You’ve binge-watched your way through your entire Netflix shortlist, you’ve been living in your PJs around the clock and haven’t left the house in days; you’re not sleeping well, are hardly exercising and Friday-night-pizza has become most-nights pizza.
Before COVID, this state of mental wellbeing may have raised red flags of concern among your friends and family. But as we navigate the pandemic with its lockdowns, worry for family and friends, home learning and lack of separation between work and home, have the ‘goal posts’ for mental wellbeing shifted? Is there a new 'normal' when it comes to mental health?
Everybody’s psychological functioning has been affected by the pandemic, says women’s mental health expert Jane Fisher AO, Finkel Professor of Global & Women’s Health at Monash University. “And there’s no doubt that a higher proportion of people are experiencing [disabling] psychological symptoms,” she says.
A recent article in the New York Times discussed a feeling of ‘blah’ that many of us are experiencing, and the state of mind it describes – languishing. The term ‘languishing’ was coined by sociologist Corey Keyes, as a mental no-mans-land experienced by people who weren’t depressed, but who weren’t thriving either.
Pre-COVID, many women were well-versed in the ‘daily juggle’ and carrying the lion’s share of the mental load, but now, not only has the pandemic served up complex new challenges, it’s taken away what soothes and fuels us.
We know that one of the things that maintains our mental wellbeing is interactions with other people – and what women are missing most is the direct interaction with colleagues in the workplace, friends and members of their extended family.”Jane Fisher AO, Finkel Professor of Global & Women’s Health at Monash University
For some, the combination of working from home and home-schooling children has been like trying to mix oil and water. For those in share-houses or living solo, constant home-life presents challenges of its own.
The research finding that 70% of working professionals are describing themselves as exhausted and burned out in the wake of the pandemic is a development that needs our attention, says Dr Sarah Cotton, psychologist and co-director of Transitioning Well, an organisation that helps employers and their employees enhance work-life wellbeing.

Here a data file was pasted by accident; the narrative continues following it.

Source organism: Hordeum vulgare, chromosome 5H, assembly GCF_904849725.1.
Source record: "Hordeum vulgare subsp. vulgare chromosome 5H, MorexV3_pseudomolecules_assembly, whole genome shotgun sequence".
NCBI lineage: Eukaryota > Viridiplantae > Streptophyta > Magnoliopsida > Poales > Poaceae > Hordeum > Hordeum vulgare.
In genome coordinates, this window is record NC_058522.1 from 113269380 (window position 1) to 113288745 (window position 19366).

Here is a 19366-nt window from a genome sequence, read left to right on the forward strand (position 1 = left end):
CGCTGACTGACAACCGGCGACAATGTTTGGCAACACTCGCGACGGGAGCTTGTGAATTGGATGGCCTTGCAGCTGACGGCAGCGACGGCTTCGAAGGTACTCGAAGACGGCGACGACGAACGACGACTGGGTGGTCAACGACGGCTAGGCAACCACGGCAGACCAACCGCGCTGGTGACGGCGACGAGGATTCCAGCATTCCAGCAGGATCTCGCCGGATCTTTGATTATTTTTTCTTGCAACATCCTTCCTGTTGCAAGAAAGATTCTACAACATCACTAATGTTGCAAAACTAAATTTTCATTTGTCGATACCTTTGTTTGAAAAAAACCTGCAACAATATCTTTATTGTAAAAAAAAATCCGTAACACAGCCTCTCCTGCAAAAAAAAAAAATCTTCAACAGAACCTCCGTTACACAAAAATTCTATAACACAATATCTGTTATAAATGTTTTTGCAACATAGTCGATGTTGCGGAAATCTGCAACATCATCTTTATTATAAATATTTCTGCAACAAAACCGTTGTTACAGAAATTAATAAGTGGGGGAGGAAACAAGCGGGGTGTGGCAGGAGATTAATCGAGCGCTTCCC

With the blurring of work-life boundaries we know that work-life conflict, can have a significant negative impact on our mental health and wellbeing, says Dr Cotton.
“’Availability creep’ [where employees feel obligated to be available all the time to respond to work-related calls and emails or simply to meet their work demands] is one of the major factors that I’m hearing about at the coalface,” she says. “People are working that bit longer, and it is taking a toll.”
Pregnant women, new parents and those wanting to be parents are other groups dealing with new complications in light of COVID, says Arabella Gibson, CEO of perinatal depression and anxiety support organisation, Gidget Foundation Australia.
“In terms of emerging issues, we’re seeing many more unplanned pregnancies, and stress as a result of that,” says Ms Gibson. “Equally, we’re seeing a lot of anxiety from people going through assisted reproductive treatment for fertility issues, because [with COVID restrictions and postponement of treatments] every passing menstrual cycle is another lost opportunity.”
For parents returning home with a newborn, traditional ‘villages of support’ are either absent or altered.
Mothers’ groups, exercise groups for new parents… they might be happening sporadically now, but people are having babies and missing that support.”Arabella Gibson, CEO of Gidget Foundation Australia
This disruption to support services is also having untold impacts on women who care for family members with a disability, making day-to-day life especially difficult. As Prof Fisher explains, “Many of the usual services that would help with that have been closed down. They’re having to provide constant care for someone with often high or special needs”.
And if you think that women in rural and regional Australia have had an easier time, with less severe lockdowns and restrictions, think again. Prof Fisher’s research shows the COVID fallout on levels of mental health problems in rural and regional areas was “very similar to those in urban areas”. To a large extent, the worries of countryfolk were focused on finances, lost work and the complexities of running commercial businesses in a pandemic world – themes Prof Fisher says were echoed by city-based dwellers.